Review: Cruel Intentions: Suites and Themes
3.5 / 5 Stars
Cruel Intentions is one of a handful of recent films whose score was effective, intriguing, and original - and nobody ever heard it. John Ottman's score for Cruel Intentions was a sad case of a fine piece of work being put through the ringer by a production team that really couldn't communicate what they wanted, and were only decisive enough to know when they heard what they didn't want. The fate of the "rejected" score is a sad one - it tends to remain in the collection of the composer, never to be heard by fans and score enthusiasts (unless it's re-used in later films, as with Goldsmith's Alien Nation). Usually, we can only speculate at how a rejected score might have sounded.
Enter Varese Sarabande records, whose track record for releasing unused film scores is second to none. Beginning with that most fabled of rejected scores, Alex North's 2001, the label has been involved with the release of several unheard scores by major film composers, and now John Ottman can be added to this list.
That is fortunate for us, as listeners. While perhaps it's nothing at all groundbreaking or life altering, Cruel Intentions is a solid, well-crafted score that showcases Ottman at his most reserved. It's a thematic score, with the main theme heard in the first cue reprised in nearly every subsequent cue. It's also a very small score, with only a handful of performers under the baton of Maestro Damon Intrabartolo. It has a sort of new-age Baroque feel to itit's mostly electronic drum beats, string trio, and a haunting female voice (this was before that was the "in" thing, mind you!).
The rest of this disc is quite a treat - a sort of John Ottman's "Greatest Hits" album, with a few notable exceptions. Sadly, legal matters prevented Ottman's break-through score, The Usual Suspects, from appearing on this album. That gripe aside, every one of these suites (with exception of Lake Placid, which never really appealed to me much) is quite a joy. Though Suspects saw him breaking it big, I firmly believe that Incognito has yet to be surpassed as Ottman's magnum opus, and this album presents us with the three most exhilarating and altogether wonderful cues from that score (with a new transfer, at that!).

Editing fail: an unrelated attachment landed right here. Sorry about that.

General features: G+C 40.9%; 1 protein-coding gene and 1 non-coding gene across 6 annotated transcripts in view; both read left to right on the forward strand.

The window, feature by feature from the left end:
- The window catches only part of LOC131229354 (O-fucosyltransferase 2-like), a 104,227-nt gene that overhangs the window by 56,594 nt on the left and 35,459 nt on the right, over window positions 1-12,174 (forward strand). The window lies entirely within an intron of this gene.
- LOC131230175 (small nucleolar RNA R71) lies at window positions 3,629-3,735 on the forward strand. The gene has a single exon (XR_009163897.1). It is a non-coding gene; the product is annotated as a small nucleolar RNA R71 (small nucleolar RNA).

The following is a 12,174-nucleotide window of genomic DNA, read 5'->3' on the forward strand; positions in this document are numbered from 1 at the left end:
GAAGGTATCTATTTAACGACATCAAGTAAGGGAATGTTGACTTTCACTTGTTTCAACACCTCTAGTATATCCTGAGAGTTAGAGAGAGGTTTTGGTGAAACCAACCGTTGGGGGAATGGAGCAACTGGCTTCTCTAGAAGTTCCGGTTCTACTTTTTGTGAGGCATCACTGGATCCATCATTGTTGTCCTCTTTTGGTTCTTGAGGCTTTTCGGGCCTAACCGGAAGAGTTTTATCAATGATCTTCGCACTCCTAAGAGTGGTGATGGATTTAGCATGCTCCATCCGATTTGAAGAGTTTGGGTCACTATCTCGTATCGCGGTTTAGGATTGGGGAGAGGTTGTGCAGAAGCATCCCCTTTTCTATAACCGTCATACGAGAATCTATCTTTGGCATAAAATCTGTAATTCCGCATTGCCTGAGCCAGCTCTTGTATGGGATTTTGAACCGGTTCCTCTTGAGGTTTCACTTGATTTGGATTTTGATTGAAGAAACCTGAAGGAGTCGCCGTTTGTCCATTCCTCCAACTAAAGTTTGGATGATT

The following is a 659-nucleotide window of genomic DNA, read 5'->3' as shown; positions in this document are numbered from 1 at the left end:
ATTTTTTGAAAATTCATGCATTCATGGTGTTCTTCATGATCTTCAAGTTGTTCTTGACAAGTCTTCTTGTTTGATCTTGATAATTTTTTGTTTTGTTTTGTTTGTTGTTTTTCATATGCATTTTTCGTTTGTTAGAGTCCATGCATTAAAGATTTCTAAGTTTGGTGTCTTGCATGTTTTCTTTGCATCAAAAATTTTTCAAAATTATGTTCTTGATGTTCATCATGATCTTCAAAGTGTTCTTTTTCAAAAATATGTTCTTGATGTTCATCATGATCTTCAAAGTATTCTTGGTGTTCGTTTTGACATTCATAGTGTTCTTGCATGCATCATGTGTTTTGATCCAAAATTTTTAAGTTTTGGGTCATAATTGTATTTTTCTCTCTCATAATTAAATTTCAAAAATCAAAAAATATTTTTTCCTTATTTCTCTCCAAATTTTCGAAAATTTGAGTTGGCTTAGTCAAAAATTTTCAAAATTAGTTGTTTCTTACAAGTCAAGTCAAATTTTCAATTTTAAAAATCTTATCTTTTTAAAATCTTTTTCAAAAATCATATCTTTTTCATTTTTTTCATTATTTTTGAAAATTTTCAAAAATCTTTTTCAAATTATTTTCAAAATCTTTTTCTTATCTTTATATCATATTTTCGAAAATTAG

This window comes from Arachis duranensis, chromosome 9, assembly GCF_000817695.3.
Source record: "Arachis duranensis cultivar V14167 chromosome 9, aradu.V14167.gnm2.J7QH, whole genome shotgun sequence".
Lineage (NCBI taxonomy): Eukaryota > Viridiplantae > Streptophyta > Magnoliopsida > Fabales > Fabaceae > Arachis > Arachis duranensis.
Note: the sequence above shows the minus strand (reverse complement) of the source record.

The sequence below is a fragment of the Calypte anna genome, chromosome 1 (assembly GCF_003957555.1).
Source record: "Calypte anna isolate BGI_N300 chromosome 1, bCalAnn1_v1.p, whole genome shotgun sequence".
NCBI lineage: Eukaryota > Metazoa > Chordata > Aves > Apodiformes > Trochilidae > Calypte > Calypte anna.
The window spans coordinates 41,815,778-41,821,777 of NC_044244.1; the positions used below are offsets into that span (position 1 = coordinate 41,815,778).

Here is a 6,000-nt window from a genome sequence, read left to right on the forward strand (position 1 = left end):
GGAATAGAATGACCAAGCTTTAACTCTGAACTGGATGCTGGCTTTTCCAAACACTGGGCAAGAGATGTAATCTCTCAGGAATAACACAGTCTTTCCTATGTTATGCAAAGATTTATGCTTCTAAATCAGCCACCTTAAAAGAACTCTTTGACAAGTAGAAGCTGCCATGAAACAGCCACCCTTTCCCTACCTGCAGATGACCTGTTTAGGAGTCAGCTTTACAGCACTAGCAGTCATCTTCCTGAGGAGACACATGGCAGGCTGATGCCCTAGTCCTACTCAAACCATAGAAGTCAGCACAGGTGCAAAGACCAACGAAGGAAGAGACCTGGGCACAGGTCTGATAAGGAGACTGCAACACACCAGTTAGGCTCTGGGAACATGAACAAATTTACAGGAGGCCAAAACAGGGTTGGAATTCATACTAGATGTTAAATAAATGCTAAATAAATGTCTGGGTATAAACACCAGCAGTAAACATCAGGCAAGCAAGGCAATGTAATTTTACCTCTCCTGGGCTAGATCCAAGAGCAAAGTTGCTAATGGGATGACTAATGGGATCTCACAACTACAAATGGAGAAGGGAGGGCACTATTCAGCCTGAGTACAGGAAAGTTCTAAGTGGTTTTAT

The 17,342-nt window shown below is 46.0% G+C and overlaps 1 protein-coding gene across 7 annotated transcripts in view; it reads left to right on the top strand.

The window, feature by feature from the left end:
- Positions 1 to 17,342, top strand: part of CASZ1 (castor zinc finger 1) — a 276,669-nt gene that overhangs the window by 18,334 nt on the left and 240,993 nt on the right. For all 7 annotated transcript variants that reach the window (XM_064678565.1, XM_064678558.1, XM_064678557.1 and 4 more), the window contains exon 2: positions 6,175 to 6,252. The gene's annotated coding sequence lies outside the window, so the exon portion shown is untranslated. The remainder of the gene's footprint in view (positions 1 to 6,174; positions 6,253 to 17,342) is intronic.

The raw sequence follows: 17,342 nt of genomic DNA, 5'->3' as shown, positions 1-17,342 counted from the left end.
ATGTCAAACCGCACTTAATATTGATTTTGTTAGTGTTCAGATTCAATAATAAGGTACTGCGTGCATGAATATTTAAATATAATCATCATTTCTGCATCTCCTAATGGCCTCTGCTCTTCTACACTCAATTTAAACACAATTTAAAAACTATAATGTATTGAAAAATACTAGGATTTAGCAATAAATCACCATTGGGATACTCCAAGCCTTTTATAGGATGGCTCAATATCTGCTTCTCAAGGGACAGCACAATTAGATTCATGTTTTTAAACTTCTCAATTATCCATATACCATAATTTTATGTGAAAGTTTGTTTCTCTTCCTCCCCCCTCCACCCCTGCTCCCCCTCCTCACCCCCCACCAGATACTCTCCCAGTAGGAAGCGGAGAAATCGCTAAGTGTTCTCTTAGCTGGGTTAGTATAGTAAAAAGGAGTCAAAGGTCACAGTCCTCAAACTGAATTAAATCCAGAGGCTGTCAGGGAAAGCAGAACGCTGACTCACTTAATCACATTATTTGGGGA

Snow White: A Tale of Terror is nice, but a lot easier to miss than the rest of these suites. Apt Pupil is a bravura overture, complete with choral effects. Another highlight of the album is Ottman's take on John Carpenter's Halloween theme in the opening title from Halloween H20. Even the purist would have trouble not being won over by this affectionate and aggressive tribute to one of the greatest horror themes of all time.
Finally, to the other unreleased portions of the album. The cue from The Cable Guy was previously only available on the song compilation album, and there with a much more shoddy mix. Elfman-ish though it is, it's got charm. The same can be said of "Fantasy Island," Ottman's Emmy-nominated score to the pilot of that ill-fated series. All in all, this album is a wonderful showcase of an under-appreciated talent (as evident from the Cruel Intentions score being rejected in the first place!). If nothing else, take this album as a sampling of Incognito, which is a modern classic.